- DWC, or deep water culture, is the simplest of systems and features a styrofoam raft, which floats on the nutrient-rich water, with an air pump dispersing the bubbles throughout. Leaf lettuce, for instance, grows very well in this system.
- In the nutrient film technique (NFT), the nutrient-rich water is pumped through channels where the plants are dangling in baskets. The channels are tilted toward the middle so the water re-circulates. This is nice because the flow is constant and does not require a timer.
- Finally, the ebb and flow system floods the growth tray with water, which then recedes back into the reservoir. This works well with a variety of growing mediums, and a wide variety of plants.
How do I get started?
The choice of hydroponic systems is truly up to you because hydroponic basil will grow well in any system. There are several steps to the process of growing basil, as outlined below.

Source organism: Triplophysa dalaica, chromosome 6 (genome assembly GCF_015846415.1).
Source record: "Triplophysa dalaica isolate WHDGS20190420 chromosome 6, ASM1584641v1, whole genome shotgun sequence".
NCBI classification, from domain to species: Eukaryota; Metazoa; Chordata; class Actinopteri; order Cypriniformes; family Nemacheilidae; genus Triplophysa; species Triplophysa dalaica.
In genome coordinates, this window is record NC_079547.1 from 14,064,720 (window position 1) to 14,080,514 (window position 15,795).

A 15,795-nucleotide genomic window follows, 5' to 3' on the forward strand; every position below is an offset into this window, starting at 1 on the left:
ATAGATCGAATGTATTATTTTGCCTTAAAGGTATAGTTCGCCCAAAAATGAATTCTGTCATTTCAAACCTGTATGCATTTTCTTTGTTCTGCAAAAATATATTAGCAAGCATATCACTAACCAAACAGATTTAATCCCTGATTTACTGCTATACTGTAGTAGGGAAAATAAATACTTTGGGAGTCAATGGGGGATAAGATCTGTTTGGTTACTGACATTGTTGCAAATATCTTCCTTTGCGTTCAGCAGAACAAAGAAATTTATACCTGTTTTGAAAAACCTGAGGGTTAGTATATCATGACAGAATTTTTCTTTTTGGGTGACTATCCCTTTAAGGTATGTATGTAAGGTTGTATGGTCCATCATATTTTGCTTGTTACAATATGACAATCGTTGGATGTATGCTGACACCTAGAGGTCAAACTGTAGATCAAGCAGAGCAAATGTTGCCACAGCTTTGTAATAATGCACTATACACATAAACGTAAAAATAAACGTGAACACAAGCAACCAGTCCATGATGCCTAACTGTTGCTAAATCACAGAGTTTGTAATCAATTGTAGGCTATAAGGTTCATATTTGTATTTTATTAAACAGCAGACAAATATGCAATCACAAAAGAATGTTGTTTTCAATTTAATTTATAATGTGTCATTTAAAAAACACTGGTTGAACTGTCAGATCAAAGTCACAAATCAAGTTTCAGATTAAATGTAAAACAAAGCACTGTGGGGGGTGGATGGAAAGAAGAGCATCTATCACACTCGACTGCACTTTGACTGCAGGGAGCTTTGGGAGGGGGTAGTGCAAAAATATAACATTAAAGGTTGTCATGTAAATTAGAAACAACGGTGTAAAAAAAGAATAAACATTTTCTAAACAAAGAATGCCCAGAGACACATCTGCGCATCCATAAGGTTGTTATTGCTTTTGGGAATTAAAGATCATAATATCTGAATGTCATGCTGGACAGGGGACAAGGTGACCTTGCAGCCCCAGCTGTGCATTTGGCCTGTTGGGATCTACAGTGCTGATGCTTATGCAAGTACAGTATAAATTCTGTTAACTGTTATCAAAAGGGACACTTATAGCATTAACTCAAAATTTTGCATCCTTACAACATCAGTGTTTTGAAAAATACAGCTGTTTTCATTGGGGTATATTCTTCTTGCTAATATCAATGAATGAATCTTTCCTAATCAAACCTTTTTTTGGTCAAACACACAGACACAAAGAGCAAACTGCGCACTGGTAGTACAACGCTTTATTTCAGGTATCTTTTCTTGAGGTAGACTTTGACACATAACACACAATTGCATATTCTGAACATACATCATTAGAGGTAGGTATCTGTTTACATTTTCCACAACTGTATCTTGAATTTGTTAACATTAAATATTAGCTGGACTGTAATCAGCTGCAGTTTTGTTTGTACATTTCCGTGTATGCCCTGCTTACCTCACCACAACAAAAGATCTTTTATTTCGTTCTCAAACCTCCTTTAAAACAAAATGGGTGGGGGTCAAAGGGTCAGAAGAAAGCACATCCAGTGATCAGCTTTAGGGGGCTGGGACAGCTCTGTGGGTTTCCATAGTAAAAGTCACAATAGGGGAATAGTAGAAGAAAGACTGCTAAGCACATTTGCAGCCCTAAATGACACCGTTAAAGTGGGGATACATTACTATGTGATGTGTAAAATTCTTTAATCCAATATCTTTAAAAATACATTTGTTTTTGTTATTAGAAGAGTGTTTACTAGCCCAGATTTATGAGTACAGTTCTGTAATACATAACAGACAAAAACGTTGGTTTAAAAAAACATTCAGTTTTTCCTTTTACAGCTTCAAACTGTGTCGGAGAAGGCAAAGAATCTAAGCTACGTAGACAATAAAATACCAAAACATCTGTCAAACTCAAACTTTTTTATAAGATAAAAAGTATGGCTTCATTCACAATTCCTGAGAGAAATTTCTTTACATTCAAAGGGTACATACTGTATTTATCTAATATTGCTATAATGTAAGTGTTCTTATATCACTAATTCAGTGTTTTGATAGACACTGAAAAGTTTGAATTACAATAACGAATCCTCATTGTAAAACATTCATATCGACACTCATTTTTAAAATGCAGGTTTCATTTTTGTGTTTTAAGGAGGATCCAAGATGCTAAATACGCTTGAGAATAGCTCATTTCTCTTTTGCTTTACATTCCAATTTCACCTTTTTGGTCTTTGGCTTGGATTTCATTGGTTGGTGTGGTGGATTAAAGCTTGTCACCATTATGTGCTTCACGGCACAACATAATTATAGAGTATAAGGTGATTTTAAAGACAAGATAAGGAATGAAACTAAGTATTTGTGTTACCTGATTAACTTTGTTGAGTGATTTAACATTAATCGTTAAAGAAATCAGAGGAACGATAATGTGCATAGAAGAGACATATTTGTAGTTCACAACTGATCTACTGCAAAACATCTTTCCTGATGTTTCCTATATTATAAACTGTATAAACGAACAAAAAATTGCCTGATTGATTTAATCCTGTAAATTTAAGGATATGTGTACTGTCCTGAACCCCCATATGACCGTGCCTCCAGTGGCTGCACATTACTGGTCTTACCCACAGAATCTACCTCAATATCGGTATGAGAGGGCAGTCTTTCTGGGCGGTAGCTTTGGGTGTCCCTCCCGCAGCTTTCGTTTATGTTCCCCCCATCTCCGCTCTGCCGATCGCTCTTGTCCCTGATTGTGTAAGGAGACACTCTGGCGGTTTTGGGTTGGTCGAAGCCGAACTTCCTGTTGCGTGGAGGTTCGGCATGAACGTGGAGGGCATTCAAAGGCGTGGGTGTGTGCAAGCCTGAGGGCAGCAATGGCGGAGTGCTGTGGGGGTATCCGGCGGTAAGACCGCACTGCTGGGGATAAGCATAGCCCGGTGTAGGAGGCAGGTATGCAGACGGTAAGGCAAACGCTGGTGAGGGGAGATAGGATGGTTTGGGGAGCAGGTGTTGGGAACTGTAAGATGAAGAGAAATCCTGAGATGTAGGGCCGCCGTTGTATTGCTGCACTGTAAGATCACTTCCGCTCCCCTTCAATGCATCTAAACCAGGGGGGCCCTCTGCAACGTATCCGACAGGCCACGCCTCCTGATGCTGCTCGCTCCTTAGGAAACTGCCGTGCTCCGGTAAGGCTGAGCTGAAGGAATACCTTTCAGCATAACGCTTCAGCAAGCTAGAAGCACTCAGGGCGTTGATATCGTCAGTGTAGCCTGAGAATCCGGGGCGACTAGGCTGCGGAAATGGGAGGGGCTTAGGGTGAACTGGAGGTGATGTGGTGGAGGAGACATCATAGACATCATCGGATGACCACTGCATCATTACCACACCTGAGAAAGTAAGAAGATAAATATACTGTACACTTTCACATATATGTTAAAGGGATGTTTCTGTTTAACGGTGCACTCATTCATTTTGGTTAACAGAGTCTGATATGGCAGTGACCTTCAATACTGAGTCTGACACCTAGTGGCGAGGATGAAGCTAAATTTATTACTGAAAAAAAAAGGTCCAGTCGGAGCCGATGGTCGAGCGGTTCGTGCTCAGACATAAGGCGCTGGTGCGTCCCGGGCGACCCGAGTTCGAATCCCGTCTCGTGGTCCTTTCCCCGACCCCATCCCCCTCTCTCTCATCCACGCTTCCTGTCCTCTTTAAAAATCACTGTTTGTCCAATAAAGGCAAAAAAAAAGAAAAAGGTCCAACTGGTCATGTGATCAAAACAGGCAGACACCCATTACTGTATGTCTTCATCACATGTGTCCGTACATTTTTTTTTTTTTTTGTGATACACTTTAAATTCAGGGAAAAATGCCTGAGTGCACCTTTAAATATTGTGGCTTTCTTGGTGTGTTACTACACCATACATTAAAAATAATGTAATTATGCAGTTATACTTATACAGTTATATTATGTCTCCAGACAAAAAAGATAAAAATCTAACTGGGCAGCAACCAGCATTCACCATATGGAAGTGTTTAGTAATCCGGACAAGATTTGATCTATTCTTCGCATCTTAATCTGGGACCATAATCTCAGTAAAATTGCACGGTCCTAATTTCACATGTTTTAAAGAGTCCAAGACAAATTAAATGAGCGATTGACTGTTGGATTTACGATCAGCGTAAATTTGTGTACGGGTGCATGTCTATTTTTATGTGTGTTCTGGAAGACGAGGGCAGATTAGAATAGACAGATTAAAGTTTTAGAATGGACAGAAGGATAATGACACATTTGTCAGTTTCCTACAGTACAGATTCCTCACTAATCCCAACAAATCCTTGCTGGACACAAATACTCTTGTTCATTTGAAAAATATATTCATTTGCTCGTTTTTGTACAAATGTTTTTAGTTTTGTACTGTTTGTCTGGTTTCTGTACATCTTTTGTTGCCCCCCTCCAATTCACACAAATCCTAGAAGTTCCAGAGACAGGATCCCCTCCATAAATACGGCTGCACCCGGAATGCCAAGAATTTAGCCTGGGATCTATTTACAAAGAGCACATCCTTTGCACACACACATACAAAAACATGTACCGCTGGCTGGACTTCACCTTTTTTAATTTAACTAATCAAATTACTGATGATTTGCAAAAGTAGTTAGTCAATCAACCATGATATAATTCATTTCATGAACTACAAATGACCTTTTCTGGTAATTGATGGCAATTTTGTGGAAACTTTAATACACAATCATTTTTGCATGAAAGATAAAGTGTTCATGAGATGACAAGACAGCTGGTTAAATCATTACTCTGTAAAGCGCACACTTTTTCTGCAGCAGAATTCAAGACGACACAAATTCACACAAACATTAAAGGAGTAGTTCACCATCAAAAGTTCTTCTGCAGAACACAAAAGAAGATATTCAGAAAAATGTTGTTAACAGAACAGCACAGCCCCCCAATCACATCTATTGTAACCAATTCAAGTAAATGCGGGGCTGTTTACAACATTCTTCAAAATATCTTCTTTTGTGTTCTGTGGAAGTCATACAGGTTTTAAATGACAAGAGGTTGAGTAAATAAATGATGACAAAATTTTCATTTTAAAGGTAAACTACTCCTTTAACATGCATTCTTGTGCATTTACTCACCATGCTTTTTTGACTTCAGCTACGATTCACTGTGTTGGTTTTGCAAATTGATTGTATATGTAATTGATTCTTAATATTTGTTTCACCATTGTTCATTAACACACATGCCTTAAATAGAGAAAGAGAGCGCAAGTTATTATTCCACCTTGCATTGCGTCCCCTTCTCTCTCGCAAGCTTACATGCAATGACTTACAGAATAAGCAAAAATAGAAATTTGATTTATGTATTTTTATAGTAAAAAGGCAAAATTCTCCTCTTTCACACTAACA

1. Choosing the seeds
Since hydroponic basil grows so quickly, choosing organic seeds from a reputable company is your best bet so as not to pass on any seed defects or diseases to your basil. Experts suggest buying a small amount until you know you like the variety, and then go back and order in bulk.
From the plethora of basil varieties you can choose from, Genovese and Elindra have the most luck for growing hydroponically. They are both broad-leaved varieties that work well in many recipes. Another type of basil to try, for its elegance, are varieties of purple basil including Purple Ruffles, Basil Bicolor, and Purple Rubin.
2. Soak the seeds
Soaking your seeds overnight in warm water will help prepare them for growth and will set you up for success for a faster-growing time.
3. Germinate the seeds
In order to germinate the seeds, you will need a covered tray and a preferred growth medium, such as Peat Moss, Coco Coir, or Perlite. Insert the grow medium into the tray, plant the seeds, and water them thoroughly. Put a lid on the seeds as they germinate in the dark. Use a water mister to water them every 12 hours. It will generally take 3-7 days for germination to occur.
4. Plant the seedlings in your system